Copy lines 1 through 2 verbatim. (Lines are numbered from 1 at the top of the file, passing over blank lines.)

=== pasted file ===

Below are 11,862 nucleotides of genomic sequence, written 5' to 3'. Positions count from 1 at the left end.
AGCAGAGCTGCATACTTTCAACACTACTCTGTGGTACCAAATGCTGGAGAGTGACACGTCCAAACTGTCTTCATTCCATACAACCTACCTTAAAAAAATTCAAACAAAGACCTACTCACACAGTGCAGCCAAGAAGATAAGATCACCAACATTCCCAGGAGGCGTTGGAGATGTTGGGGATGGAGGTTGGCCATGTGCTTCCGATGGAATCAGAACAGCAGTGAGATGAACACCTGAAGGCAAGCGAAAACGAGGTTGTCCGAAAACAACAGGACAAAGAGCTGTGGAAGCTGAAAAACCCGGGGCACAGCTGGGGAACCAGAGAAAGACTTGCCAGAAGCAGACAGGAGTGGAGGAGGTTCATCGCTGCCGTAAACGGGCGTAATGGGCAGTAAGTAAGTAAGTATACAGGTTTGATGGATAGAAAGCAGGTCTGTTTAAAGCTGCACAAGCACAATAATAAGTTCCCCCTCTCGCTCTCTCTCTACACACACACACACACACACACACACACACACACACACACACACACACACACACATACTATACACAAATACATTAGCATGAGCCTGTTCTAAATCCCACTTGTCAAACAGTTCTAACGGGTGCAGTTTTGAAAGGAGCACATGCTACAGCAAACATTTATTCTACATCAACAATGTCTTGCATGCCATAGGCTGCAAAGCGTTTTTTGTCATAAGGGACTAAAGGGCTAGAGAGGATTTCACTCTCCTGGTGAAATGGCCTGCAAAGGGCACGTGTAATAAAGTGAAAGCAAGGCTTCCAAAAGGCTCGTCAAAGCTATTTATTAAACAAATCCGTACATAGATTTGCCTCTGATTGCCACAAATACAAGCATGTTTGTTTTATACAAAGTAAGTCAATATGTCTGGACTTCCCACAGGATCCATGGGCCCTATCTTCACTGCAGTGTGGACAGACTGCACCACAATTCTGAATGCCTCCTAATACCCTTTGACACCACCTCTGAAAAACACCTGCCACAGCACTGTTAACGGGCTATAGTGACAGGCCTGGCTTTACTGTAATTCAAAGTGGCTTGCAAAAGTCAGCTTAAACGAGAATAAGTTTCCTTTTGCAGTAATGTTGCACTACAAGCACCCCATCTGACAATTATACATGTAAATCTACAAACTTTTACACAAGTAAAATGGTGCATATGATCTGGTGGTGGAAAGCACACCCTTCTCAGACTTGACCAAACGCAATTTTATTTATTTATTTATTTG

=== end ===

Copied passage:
Below are 11,862 nucleotides of genomic sequence, written 5' to 3'. Positions count from 1 at the left end.
AGCAGAGCTGCATACTTTCAACACTACTCTGTGGTACCAAATGCTGGAGAGTGACACGTCCAAACTGTCTTCATTCCATACAACCTACCTTAAAAAAATTCAAACAAAGACCTACTCACACAGTGCAGCCAAGAAGATAAGATCACCAACATTCCCAGGAGGCGTTGGAGATGTTGGGGATGGAGGTTGGCCATGTGCTTCCGATGGAATCAGAACAGCAGTGAGATGAACACCTGAAGGCAAGCGAAAACGAGGTTGTCCGAAAACAACAGGACAAAGAGCTGTGGAAGCTGAAAAACCCGGGGCACAGCTGGGGAACCAGAGAAAGACTTGCCAGAAGCAGACAGGAGTGGAGGAGGTTCATCGCTGCCGTAAACGGGCGTAATGGGCAGTAAGTAAGTAAGTATACAGGTTTGATGGATAGAAAGCAGGTCTGTTTAAAGCTGCACAAGCACAATAATAAGTTCCCCCTCTCGCTCTCTCTCTACACACACACACACACACACACACACACACACACACACACACACACACACACACATACTATACACAAATACATTAGCATGAGCCTGTTCTAAATCCCACTTGTCAAACAGTTCTAACGGGTGCAGTTTTGAAAGGAGCACATGCTACAGCAAACATTTATTCTACATCAACAATGTCTTGCATGCCATAGGCTGCAAAGCGTTTTTTGTCATAAGGGACTAAAGGGCTAGAGAGGATTTCACTCTCCTGGTGAAATGGCCTGCAAAGGGCACGTGTAATAAAGTGAAAGCAAGGCTTCCAAAAGGCTCGTCAAAGCTATTTATTAAACAAATCCGTACATAGATTTGCCTCTGATTGCCACAAATACAAGCATGTTTGTTTTATACAAAGTAAGTCAATATGTCTGGACTTCCCACAGGATCCATGGGCCCTATCTTCACTGCAGTGTGGACAGACTGCACCACAATTCTGAATGCCTCCTAATACCCTTTGACACCACCTCTGAAAAACACCTGCCACAGCACTGTTAACGGGCTATAGTGACAGGCCTGGCTTTACTGTAATTCAAAGTGGCTTGCAAAAGTCAGCTTAAACGAGAATAAGTTTCCTTTTGCAGTAATGTTGCACTACAAGCACCCCATCTGACAATTATACATGTAAATCTACAAACTTTTACACAAGTAAAATGGTGCATATGATCTGGTGGTGGAAAGCACACCCTTCTCAGACTTGACCAAACGCAATTTTATTTATTTATTTATTTG